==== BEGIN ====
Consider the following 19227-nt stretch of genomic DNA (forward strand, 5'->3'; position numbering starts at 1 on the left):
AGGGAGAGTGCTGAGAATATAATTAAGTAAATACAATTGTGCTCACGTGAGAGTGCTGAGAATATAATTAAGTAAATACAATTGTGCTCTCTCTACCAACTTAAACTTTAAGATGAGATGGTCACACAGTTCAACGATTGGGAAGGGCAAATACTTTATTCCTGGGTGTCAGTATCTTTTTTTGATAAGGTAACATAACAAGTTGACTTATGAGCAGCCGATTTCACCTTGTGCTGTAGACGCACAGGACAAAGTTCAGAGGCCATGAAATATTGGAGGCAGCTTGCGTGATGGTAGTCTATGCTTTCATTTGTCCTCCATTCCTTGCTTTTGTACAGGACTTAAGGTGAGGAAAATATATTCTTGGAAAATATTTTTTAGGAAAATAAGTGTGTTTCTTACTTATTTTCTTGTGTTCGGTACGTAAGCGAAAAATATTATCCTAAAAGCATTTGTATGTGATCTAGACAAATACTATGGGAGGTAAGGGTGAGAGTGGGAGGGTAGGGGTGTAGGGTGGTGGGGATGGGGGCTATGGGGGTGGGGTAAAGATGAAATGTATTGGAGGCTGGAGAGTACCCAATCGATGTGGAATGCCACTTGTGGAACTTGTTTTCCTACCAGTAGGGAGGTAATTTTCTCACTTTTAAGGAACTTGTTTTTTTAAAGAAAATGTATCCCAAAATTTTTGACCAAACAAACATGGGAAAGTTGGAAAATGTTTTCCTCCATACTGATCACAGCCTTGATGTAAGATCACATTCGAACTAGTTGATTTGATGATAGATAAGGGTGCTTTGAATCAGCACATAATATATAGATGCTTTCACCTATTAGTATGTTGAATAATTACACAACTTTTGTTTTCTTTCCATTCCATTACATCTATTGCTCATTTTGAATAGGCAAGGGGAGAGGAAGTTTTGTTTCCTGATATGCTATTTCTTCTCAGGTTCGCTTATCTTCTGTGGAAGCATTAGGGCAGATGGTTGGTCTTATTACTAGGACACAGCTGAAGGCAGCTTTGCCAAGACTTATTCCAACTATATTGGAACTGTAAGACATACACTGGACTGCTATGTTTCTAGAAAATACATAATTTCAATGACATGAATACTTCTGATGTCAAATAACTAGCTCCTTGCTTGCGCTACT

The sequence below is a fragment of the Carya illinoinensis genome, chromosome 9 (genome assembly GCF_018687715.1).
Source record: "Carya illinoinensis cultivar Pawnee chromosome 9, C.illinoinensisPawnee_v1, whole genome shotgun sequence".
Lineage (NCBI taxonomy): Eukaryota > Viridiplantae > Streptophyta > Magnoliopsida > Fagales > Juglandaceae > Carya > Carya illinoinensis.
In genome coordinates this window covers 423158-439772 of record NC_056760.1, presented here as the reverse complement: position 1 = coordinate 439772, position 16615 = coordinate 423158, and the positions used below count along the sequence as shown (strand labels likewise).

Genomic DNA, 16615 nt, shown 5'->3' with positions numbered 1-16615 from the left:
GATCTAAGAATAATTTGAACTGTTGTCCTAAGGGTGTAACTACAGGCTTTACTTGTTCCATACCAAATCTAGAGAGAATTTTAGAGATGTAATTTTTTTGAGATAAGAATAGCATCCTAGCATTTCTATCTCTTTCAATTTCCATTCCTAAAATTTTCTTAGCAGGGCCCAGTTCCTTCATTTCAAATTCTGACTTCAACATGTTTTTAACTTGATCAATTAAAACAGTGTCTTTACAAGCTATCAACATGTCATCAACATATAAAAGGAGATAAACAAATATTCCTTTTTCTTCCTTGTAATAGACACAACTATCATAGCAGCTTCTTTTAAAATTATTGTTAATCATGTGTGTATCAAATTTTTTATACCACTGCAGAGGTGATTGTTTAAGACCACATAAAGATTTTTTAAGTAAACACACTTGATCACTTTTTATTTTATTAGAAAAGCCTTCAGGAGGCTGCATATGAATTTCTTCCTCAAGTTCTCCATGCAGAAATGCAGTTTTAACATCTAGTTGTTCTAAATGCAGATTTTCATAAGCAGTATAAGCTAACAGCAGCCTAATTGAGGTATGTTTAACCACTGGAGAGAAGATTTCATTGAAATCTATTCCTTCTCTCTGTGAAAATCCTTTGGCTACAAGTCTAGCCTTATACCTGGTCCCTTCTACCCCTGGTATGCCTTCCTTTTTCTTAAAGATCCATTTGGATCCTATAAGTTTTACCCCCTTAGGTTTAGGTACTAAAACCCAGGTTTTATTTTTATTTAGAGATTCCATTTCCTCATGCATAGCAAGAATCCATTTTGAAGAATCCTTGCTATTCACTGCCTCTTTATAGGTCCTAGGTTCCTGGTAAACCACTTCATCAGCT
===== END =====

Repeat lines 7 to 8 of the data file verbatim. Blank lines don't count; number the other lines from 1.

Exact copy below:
Genomic DNA, 16615 nt, shown 5'->3' with positions numbered 1-16615 from the left:
GATCTAAGAATAATTTGAACTGTTGTCCTAAGGGTGTAACTACAGGCTTTACTTGTTCCATACCAAATCTAGAGAGAATTTTAGAGATGTAATTTTTTTGAGATAAGAATAGCATCCTAGCATTTCTATCTCTTTCAATTTCCATTCCTAAAATTTTCTTAGCAGGGCCCAGTTCCTTCATTTCAAATTCTGACTTCAACATGTTTTTAACTTGATCAATTAAAACAGTGTCTTTACAAGCTATCAACATGTCATCAACATATAAAAGGAGATAAACAAATATTCCTTTTTCTTCCTTGTAATAGACACAACTATCATAGCAGCTTCTTTTAAAATTATTGTTAATCATGTGTGTATCAAATTTTTTATACCACTGCAGAGGTGATTGTTTAAGACCACATAAAGATTTTTTAAGTAAACACACTTGATCACTTTTTATTTTATTAGAAAAGCCTTCAGGAGGCTGCATATGAATTTCTTCCTCAAGTTCTCCATGCAGAAATGCAGTTTTAACATCTAGTTGTTCTAAATGCAGATTTTCATAAGCAGTATAAGCTAACAGCAGCCTAATTGAGGTATGTTTAACCACTGGAGAGAAGATTTCATTGAAATCTATTCCTTCTCTCTGTGAAAATCCTTTGGCTACAAGTCTAGCCTTATACCTGGTCCCTTCTACCCCTGGTATGCCTTCCTTTTTCTTAAAGATCCATTTGGATCCTATAAGTTTTACCCCCTTAGGTTTAGGTACTAAAACCCAGGTTTTATTTTTATTTAGAGATTCCATTTCCTCATGCATAGCAAGAATCCATTTTGAAGAATCCTTGCTATTCACTGCCTCTTTATAGGTCCTAGGTTCCTGGTAAACCACTTCATCAGCT